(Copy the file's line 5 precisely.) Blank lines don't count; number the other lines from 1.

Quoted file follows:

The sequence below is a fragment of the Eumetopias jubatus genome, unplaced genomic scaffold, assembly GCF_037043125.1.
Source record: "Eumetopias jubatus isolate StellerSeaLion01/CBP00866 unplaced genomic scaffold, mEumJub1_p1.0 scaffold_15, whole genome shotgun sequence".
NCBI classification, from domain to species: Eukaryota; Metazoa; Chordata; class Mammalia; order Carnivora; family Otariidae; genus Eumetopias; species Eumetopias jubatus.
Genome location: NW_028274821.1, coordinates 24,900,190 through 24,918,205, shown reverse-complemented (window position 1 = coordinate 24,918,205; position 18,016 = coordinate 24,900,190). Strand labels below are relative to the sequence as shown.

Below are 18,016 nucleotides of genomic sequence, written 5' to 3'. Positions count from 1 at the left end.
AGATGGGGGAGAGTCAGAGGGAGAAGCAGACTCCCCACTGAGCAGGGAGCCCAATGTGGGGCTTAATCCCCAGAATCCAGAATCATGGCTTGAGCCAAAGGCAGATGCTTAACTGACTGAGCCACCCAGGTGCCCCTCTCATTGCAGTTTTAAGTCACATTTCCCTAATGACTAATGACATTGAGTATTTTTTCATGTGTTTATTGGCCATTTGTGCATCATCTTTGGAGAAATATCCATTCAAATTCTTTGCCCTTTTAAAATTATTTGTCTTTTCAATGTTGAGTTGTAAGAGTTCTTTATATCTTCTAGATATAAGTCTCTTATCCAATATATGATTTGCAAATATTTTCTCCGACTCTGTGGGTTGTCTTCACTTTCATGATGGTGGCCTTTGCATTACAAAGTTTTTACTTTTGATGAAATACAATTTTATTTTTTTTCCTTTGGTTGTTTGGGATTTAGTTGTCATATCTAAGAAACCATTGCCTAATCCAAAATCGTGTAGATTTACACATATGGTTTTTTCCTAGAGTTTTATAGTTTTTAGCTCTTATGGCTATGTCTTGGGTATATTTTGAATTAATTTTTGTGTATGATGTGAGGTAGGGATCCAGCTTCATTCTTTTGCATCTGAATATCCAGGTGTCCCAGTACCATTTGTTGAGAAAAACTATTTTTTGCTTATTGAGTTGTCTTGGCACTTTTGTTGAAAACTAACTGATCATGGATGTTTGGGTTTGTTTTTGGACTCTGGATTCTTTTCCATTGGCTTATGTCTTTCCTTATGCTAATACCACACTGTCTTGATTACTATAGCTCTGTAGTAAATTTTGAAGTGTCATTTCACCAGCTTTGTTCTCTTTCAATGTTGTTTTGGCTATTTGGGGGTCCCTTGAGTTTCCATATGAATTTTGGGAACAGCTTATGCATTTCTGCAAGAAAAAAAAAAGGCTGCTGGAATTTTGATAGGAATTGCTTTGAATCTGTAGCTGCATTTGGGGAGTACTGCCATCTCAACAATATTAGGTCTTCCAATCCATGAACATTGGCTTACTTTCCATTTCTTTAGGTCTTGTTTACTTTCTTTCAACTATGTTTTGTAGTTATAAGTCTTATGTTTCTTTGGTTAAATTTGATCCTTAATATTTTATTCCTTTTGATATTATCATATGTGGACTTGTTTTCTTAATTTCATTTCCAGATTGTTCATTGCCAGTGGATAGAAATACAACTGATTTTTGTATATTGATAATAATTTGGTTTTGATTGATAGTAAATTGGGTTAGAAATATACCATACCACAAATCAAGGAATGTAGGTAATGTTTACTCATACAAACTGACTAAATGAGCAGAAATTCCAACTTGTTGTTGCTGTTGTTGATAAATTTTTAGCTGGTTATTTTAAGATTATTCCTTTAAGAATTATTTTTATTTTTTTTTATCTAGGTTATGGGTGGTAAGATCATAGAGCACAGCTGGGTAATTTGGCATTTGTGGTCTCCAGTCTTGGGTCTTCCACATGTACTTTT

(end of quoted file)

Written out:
Below are 18,016 nucleotides of genomic sequence, written 5' to 3'. Positions count from 1 at the left end.